Donald Trump has long been an opponent of free trade agreements — in the 1980s he took out full page newspaper ads in New York criticizing Ronald Reagan on the subject — so it’s no surprise scuttling TPP was on his priority list and the North American Free Trade Agreement (NAFTA) is also in his sights.

Lots of American manufacturers and their workers have seen big retailers like Walmart replace US-made products with container-shiploads from China. And, naturally, if wages south of the border are only 20% of what they are in the US, it makes sense to move manufacturing there, which plenty of manufacturers have.  In the US north-east to mid-west you see just as many abandoned factories as you do in Eastern Europe.

However, technology is just as big if not a bigger factor in job losses than industrial relocation to the Third World.

An anti-free trade stance is actually traditional Democrat ideology and contrary to Republican ideology. Trade protection was the policy pursued by governments of both parties in NZ from the late 1930s to the Rogernomics era of the 1980s when several industries, including car assembly, vanished.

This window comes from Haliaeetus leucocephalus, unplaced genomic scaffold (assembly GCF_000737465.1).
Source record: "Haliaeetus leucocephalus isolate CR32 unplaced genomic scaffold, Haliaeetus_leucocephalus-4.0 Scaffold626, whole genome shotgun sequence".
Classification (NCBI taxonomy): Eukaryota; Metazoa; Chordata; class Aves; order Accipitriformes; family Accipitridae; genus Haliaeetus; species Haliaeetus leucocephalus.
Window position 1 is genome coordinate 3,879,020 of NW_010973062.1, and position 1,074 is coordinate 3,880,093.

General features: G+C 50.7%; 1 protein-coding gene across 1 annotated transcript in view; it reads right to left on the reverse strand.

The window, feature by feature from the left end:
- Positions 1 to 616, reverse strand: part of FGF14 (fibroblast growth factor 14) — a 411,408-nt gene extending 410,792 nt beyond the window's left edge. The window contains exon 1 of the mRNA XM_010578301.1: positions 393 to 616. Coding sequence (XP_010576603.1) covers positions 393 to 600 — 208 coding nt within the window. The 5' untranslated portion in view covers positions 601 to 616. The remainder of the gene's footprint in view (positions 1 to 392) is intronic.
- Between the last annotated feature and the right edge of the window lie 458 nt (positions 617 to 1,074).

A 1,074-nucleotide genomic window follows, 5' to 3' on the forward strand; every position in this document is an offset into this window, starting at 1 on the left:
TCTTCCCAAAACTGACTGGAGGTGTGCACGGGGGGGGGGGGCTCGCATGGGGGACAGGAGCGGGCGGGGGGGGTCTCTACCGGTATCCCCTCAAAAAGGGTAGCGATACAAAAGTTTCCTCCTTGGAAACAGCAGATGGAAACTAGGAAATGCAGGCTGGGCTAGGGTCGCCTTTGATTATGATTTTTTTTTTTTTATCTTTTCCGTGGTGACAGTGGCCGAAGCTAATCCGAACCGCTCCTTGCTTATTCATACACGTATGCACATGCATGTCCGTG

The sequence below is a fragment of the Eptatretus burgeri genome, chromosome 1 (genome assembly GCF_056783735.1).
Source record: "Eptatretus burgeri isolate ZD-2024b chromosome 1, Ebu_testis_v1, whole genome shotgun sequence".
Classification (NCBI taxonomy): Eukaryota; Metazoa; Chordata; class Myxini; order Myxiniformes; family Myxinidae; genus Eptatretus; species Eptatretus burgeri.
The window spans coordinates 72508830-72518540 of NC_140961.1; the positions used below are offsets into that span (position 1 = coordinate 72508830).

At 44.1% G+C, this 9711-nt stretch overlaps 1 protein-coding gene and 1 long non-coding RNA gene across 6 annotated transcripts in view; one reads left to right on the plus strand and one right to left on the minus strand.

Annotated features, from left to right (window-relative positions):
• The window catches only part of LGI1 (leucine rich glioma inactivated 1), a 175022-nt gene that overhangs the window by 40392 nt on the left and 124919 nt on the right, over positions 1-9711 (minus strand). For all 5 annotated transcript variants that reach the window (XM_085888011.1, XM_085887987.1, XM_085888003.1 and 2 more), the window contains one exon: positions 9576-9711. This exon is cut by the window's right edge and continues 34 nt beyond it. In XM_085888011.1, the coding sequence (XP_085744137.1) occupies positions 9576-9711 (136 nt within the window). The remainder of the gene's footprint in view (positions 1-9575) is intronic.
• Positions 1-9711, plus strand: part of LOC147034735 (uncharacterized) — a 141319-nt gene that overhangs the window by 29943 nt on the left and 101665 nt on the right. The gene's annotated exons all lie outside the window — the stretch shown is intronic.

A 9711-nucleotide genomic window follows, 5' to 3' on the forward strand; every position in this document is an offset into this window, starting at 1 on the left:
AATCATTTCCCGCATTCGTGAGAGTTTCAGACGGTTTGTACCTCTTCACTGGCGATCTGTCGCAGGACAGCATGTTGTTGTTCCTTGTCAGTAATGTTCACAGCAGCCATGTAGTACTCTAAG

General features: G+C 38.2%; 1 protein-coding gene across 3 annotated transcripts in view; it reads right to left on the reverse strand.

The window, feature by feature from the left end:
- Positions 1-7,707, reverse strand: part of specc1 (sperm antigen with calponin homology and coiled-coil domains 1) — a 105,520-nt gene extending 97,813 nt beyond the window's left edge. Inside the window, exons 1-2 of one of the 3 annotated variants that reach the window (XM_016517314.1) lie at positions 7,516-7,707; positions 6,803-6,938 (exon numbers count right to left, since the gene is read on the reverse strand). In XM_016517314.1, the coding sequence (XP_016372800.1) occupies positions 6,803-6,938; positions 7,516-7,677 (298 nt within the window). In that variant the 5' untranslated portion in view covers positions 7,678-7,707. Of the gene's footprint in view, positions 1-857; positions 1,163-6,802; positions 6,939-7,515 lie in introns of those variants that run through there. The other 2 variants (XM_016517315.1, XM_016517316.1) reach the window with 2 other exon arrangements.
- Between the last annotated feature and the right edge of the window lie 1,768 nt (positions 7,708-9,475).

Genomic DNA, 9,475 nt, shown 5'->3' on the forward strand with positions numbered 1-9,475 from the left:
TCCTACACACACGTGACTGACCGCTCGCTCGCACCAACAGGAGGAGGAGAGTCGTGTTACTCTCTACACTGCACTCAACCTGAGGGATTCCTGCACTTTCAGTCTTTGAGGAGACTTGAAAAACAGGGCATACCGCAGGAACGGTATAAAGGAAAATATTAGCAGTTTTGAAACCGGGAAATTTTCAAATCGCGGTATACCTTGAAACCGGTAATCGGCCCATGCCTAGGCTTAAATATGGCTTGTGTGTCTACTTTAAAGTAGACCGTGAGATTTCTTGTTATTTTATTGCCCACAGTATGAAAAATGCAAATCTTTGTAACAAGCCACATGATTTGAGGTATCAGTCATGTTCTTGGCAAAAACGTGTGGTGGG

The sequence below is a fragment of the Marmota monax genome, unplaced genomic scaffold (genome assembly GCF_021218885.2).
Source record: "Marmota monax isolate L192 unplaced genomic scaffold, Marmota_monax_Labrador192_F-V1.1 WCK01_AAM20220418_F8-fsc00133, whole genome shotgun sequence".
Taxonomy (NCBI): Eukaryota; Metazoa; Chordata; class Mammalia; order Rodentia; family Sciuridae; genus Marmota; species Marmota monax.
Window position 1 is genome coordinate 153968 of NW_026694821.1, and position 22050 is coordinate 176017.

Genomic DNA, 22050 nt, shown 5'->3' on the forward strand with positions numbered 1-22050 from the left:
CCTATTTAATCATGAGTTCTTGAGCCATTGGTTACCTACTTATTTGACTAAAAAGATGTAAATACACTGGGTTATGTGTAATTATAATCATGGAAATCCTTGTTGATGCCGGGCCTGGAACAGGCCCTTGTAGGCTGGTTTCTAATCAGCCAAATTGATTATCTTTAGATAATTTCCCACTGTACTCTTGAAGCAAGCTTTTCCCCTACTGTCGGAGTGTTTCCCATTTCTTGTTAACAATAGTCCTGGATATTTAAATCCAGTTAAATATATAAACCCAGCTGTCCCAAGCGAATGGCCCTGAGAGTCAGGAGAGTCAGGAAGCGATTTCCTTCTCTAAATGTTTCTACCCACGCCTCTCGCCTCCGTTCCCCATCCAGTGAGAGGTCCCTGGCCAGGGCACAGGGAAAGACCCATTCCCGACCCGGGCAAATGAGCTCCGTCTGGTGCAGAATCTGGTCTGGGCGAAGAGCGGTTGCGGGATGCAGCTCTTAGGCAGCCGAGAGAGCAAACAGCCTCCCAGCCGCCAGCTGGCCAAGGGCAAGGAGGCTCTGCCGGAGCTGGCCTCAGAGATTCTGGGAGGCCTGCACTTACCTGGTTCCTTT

The problem is that while trade protection may create jobs, it also makes the products more expensive and thus less affordable for workers.

The lesson learned the hard way by a lot of entrepreneurs following Rogernomics is that if you can’t compete on price, then you have to compete on quality; that’s now going to be even more important than before.

The US is NZ’s fourth largest trading partner after Australia, China and the EU collectively (including the UK), and although it only represents about 12% of total trade, that’s not insignificant.

A lesson from history after Britain joined the EU in 1973 is that if traditional markets suddenly close themselves to what you have to sell, then you have to go door knocking to develop new ones.

Regarding other aspects of the change in the US Presidency, it’s probable that dramas in the US centre of power are going to heat up with Trump, dominate the news even more than before — and distract attention from local issues, which really affect people’s lives more directly. We’ll do our bit to try to counter that.